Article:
Wholly different are the many cases in which the accident occurred not because of a defect in defendant's plant but because the plaintiff used unsafe materials not under the control or supervision of the defendant. Gasper v. Ford Motor Co., 13 N.Y.2d 104, 242 N.Y.S.2d 205, 192 N.E.2d 163 (1963); Wallach v. United States, 291 F.2d 69, cert. denied 368 U.S. 935, 82 S. Ct. 373, 7 L. Ed. 2d 197; McFall v. Compagnie Maritime Belge (Ibyd Royal S.A.), 304 N.Y. 314, 107 N.E.2d 463 (1952).

Defendant's reliance on Jackson v. Associated Dry Goods Corp., 13 N.Y.2d 112, 242 N.Y.S.2d 210, [**24] 192 N.E.2d 167 (1963), is misplaced. There the plaintiff was injured when she fell over loose gravel in defendant's parking lot. The defendant cross-claimed against the Posillico Construction, Inc. The Court of Appeals held that the cross-claim would lie because the defendant could not be guilty of active negligence solely because it had constructive notice of the rocks in the driveway. Posillico, however, was unquestionably and undeniably negligent in that case because the rocks were left over from construction work done by Posillico for Nassau County.

In the case at bar, however, Larsen has failed to impute any negligence to Ford via the acts of Ford's employees.

Defendant Larsen's attempt to show that it had not violated a "non-delegable duty statute" like § 241 of the Labor Law, is irrelevant. Defendant cites Semanchuck v. Fifth Avenue and 37th Street Corp., 290 N.Y. 412, 49 N.E.2d 507, (1943) and Wischnie v. Dorsch, 296 N.Y. 257, 72 N.E.2d 700 (1947). Analogized to the facts of the instant case the most that these cases could stand for is the proposition that if Ford were negligent Larsen in the appropriate factual setting could obtain indemnity from Ford. Ford, however, [**25] was not negligent. Accordingly, Semanchuck and Wischnie do not help the defendant.

[*1192] The cross-claim over must fail. Defendant Larsen must bear the consequences of its violation of §§ 200 and 299 alone.

Damages

The provable damages supported by a preponderance of the evidence are as follows:Estimated pecuniary benefits from earnings already

lost to date of judgment. n8 $51,100.00

Estimated present value of future lost

benefits from decedent's earnings

(discounted at 5 percent). 139,000.00

Estimated value of personal services

and attention which decedent would

have given to and which would have

been of material value to his family. 24,000.00

Funeral expenses. 1,799.00

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n8 The discount is not applied to periods antedating judgment. Montellier v. United States, 202 F. Supp. 384, 424 (E.D.N.Y.) aff'd 315 F.2d 180 (2d Cir. 1963.)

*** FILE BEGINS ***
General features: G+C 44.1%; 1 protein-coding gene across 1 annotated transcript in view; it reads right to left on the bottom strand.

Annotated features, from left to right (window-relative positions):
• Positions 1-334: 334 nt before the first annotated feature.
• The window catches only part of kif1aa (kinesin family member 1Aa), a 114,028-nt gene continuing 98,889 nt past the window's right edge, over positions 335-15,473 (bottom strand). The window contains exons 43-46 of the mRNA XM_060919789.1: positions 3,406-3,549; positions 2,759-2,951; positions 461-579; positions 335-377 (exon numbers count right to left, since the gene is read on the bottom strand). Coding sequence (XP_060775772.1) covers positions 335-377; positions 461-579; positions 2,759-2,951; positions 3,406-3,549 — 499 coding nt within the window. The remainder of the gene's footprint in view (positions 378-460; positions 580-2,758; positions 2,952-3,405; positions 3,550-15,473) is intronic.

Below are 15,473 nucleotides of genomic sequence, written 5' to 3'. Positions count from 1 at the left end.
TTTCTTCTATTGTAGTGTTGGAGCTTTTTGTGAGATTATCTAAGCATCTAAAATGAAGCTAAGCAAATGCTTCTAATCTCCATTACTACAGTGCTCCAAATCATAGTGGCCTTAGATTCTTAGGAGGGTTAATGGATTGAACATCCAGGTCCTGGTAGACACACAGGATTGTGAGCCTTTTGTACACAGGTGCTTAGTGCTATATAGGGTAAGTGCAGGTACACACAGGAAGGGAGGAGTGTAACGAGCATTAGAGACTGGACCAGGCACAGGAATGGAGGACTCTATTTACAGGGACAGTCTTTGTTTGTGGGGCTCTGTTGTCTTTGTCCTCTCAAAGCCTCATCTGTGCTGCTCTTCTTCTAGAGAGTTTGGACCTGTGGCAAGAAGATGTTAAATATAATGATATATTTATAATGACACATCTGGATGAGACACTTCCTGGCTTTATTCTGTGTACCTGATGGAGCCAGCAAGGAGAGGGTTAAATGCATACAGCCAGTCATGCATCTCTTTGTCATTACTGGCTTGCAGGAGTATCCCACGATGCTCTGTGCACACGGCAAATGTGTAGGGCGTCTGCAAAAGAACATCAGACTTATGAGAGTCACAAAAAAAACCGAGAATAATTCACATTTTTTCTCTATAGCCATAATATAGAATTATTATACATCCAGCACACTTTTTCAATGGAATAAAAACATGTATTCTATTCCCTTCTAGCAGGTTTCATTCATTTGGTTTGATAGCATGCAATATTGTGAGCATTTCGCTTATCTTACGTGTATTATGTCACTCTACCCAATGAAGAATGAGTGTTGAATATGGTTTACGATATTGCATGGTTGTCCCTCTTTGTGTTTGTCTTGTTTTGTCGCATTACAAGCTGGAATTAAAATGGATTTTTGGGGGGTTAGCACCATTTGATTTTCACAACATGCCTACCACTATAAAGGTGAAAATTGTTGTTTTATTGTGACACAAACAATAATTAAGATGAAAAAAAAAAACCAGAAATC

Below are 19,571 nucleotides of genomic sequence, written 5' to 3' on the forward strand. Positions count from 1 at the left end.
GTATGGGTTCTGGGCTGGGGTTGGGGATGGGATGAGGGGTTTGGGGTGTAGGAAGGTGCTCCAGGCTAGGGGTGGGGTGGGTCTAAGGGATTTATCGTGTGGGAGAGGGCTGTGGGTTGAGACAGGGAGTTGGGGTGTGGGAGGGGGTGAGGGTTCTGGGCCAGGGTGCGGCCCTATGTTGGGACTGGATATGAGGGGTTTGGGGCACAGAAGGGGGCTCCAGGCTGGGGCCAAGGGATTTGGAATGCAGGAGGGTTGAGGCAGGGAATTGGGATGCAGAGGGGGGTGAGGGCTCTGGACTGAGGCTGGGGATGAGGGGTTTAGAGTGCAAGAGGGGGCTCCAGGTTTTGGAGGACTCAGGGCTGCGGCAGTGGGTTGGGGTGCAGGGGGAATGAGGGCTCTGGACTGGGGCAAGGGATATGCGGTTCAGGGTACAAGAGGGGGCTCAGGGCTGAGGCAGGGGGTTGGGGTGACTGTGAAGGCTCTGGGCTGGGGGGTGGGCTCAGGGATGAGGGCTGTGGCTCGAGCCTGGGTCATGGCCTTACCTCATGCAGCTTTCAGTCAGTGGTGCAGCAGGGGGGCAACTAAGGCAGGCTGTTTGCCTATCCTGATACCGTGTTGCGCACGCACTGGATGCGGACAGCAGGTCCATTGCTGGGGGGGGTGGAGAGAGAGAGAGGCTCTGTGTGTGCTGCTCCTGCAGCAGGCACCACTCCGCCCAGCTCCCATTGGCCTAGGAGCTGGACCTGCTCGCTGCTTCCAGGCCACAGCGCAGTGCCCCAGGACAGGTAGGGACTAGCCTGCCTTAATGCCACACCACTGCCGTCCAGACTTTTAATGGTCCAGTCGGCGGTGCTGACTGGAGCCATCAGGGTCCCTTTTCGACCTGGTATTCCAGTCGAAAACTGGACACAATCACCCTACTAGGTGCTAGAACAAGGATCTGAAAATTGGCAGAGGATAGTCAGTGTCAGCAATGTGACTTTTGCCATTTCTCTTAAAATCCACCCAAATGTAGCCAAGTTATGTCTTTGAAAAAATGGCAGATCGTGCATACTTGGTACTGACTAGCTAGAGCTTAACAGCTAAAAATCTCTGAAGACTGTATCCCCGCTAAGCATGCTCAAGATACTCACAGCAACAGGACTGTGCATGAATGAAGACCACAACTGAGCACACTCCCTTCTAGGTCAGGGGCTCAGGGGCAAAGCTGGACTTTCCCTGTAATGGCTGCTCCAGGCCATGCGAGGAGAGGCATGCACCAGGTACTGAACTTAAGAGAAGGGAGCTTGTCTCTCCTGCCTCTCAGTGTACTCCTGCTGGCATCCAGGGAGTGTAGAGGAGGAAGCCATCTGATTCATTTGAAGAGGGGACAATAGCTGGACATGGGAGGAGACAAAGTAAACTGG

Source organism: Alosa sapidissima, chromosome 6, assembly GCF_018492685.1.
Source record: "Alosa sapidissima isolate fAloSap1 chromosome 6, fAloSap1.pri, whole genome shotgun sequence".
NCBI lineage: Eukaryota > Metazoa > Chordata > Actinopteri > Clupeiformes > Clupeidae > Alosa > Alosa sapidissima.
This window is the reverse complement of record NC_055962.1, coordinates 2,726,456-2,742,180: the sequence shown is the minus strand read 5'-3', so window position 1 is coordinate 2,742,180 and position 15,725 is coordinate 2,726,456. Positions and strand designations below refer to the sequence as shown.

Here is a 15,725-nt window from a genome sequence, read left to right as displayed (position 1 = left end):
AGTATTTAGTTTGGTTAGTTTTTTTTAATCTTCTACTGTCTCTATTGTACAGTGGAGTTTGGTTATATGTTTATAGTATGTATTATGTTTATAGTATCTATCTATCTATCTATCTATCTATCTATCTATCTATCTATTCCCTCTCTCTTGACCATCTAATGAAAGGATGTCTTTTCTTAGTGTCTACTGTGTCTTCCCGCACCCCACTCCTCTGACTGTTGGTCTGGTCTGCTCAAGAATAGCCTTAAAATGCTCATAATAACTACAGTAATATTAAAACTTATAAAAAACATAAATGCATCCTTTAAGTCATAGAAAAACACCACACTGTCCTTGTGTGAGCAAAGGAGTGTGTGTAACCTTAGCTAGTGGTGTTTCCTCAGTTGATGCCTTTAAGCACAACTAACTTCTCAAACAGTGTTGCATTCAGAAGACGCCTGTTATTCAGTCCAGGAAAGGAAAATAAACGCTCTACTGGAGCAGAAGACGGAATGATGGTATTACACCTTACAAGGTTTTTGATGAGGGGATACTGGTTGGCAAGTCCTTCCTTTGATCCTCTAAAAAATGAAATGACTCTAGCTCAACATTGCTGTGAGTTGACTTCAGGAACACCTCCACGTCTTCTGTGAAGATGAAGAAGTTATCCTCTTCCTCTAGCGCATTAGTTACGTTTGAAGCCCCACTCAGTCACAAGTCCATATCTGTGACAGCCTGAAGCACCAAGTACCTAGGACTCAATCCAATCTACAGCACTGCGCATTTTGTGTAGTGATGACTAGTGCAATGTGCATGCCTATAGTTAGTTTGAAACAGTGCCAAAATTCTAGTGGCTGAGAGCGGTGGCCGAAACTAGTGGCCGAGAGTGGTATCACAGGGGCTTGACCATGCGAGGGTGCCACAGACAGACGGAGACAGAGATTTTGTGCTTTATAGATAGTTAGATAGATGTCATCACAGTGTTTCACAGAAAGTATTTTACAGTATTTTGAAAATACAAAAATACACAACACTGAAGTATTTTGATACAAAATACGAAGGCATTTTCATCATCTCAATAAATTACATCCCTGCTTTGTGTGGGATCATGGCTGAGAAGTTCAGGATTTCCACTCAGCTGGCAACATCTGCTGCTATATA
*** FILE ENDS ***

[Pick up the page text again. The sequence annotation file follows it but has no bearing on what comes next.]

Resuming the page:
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At the time of his death, Gasperino, then at age 46, had a life expectancy of 26.3 years and a work expectancy of 18.8 years. [**26] For each of the five years directly preceding his death Gasperino had earned an average of approximately $10,000.00, and, based upon his excellent past record, Gasperino could look forward to earning in the future increased amounts resulting from merit and promotional increases. The evidence adduced at the trial also indicates that Gasperino contributed the whole of his salary to his family except for $15.00 each week which he required for personal use. Accordingly, this court finds that from the time of his death until the date of this judgment, Gasperino would have earned $55,000.00 and would have contributed $51,100.00 of that amount to his family. Based upon a consideration of Gasperino's life expectancy, his work qualifications, his income and prospects and his practice in respect to supporting his family, the court finds that during the course of the remainder of his work expectancy (approximately fourteen years), Gasperino would have earned $212,708.00, and would have contributed $202,000.00 of that amount to his family. The present value of $202,000.00 discounted at an interest rate of 5 percent comes to $139,000.00. Thus, this court finds that plaintiff is entitled to [**27] a total of $190,100.00 for the amount of contribution Gasperino would have made to his family had he been permitted to enjoy the years of life to which he normally could have looked forward.

In addition to the value of the lost contributions, the plaintiff is entitled to recover on behalf of the children for the loss of parental care and guidance, provided that there be evidence of the fitness of the parent and that the children have been deprived of the advantages of a good parental relationship and strong father image. The record is abundantly clear that Gasperino was a good father; he was diligent and attentive to the needs of his children. He spent much time with them and personally trained his sons in the skills of his trade. Had Gasperino been able to enjoy the full span of his life he would have been able in his role as a father to continue to guide and assist in the moral and educational upbringing of his children. While it is difficult to fix a precise mathematical decimal point value for the deprivation of this parental care and guidance, nevertheless the deprivation of intellectual, moral, and physical training suffered by the children is such as to admit of an evaluation [**28] based on an estimate of the reasonable value of the loss involved. [*1193] The court finds, in view of the close relationship that existed between Gasperino and his three children, that Judith Gasperino (aged 19 at the time of father's death) is entitled to $2000.00; that Gregory Gasperino (aged 17 at the time of father's death) is entitled to $4000.00; and that Anthony Gasperino (aged nearly 12 at the time of father's death) is entitled to $18,000.00. In sum, the court finds that $24,000.00 is a reasonable award for the deprivation suffered by decedent's children.

Finally the plaintiff is entitled to funeral expenses incurred on Gasperino's behalf in the amount of $1799.00.

Thus, the court finds that the total amount of the damages sustained by the beneficiaries of Gregory Gasperino to be $215,899.00 plus interest of $64,770.00. Judgment in the amount of $280,669.00 is to be entered solely against Larsen Ford, Inc. Accordingly, the claim over against Ford Motor Company fails in all respects.